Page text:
This excise tax on big golden parachutes is far from being the only instance where common usage and common sense don’t help you understand the tax code. Businesspeople and others with complex taxes often need professional assistance or professional tools to avoid costly tax errors.
Pros and cons of golden parachutes
Golden parachutes have many critics. There are also many supporters of golden parachutes. It’s a controversial topic because it involves the ethics of compensating already well-compensated individuals. Let’s dive into the arguments on each side.
For your consideration, here is a list of the benefits claimed by supporters and the drawbacks asserted by opponents.
Advantages, according to proponents
- Easier hiring and retention of key executives
- Maximizes the growth potential of merger-prone industries
- Allows executives to remain objective in merger and takeover scenarios
Disadvantages, according to opponents
- Unfair or unethical for executives to be compensated even more for being terminated
- Waste of valuable funds
- Little to no effect on the outcome of a takeover
Golden parachute examples
In 2019, SoftBank acquired WeWork. WeWork cofounder Adam Neumann stepped down as a result of the merger. SoftBank gave Neumann a golden parachute package totaling $1.7 billion. The package included $1 billion in stock options, a $185 million consulting fee, and $500 million in credit.
Jack Welch was the Chief Executive Officer (CEO) of General Electric. His golden parachute equaled $417,361,902 — one of the largest golden parachutes ever given to a CEO. When he was terminated, he received a stellar severance package. There was some scandal involved that eventually led to a change in golden parachute disclosure requirements.
Ed Whitacre is the former CEO of AT&T. At the time of his retirement in 2007, he received the largest golden parachute package ever given by the company. His package included a $160 million pension, $24,000 per year in auto benefits, home security fees, country club fees, and use of the company jet.
Learn more about high earnings
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- Golden parachute provisions in employment contracts guarantee executives additional compensation if the company goes through a merger or takeover.
- For key executives with golden parachute arrangements to receive the benefits, two conditions must be met. First, the company must be acquired. Second, the key executive must be terminated as a consequence. Depending on specific provisions of the executive’s employment contract, eligibility for the agreed-to golden parachute will kick in at this point.
- The Internal Revenue Code sets limits beyond which golden parachute executive compensation packages are deemed excessive and subject to penalties in the form of additional taxes.
- Golden parachutes can be controversial. Proponents and opponents argue about the ethics and necessity of their use. The SEC has increased regulations on golden parachute transparency in response scandals over the years.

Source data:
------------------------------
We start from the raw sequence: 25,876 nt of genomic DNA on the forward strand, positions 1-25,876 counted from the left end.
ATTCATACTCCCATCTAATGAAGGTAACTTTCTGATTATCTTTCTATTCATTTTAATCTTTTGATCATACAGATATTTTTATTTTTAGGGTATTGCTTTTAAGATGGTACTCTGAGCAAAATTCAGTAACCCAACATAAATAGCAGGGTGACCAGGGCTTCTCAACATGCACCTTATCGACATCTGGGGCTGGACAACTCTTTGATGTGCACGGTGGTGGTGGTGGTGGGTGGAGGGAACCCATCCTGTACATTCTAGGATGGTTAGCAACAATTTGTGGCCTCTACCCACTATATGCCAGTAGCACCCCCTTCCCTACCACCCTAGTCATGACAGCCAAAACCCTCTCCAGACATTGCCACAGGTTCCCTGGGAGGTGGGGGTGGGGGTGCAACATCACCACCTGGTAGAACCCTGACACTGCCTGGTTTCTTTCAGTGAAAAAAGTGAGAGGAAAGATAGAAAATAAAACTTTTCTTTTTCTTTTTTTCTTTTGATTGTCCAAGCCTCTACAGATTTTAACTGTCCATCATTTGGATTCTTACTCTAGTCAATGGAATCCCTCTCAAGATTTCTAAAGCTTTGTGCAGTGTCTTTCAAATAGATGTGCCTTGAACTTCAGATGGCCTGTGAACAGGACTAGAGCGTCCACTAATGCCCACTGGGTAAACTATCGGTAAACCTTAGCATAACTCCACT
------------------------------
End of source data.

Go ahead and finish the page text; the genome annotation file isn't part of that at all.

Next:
Are golden parachutes legal?
Golden parachutes are legal when they comply with employment contract terms and follow SEC and IRS regulations. If parachute benefits exceed the limits set by these regulations, or if they are structured in a way meant to obscure their value and circumvent the regulations, they may be considered illegal.
Why is it called a golden parachute?
It’s called a golden parachute because it plays on the analogy of an executive jumping down from a high-up role and benefiting from a sweet severance package on the way down.
Do golden parachutes still exist?
Golden parachutes do still exist. One of the most recent notable golden parachutes was given to the CEO of Moderna, Stephane Bancel.
Why do CEOs get a golden parachute?
CEOs get a golden parachute when they leave a company after a merger or acquisition because of their tenure and contribution to the company and to encourage a smooth transition.
View Article Sources
- 26 U.S. Code § 162 – Trade or business expenses — Legal Information Institute, Cornell Law School
- 26 U.S. Code § 4999 – Golden parachute payments — Legal Information Institute, Cornell Law School
- Adam Neumann is reportedly getting a $1.7 billion ‘golden parachute’… — Business Insider
- Additional background articles from business finance, investing, and personal finance sites — Various
- Excise — Merriam-Webster
- Golden Parachute — Corporate Finance Institute
- Golden Parachute Payments Guide: Audit Techniques Guide — IRS
- Golden Parachutes & Golden Parachute Tax — The Hartford
Learn more about The Hartford.
- IRS Drop Document RR-2005-39 — IRS
IRS commentary and guidance on 2005 rule revisions affecting golden parachute payments.
- M&A Topics: Compensation Arrangements to Consider in a Section 280G Analysis — Winston & Strawn LLP
- How to Use Business Credit Card Rewards to Reward Your Employees — SuperMoney
- Shareholder vs. Stakeholder: Key Differences and Examples — SuperMoney
- Top 20 High Paying Jobs in America — SuperMoney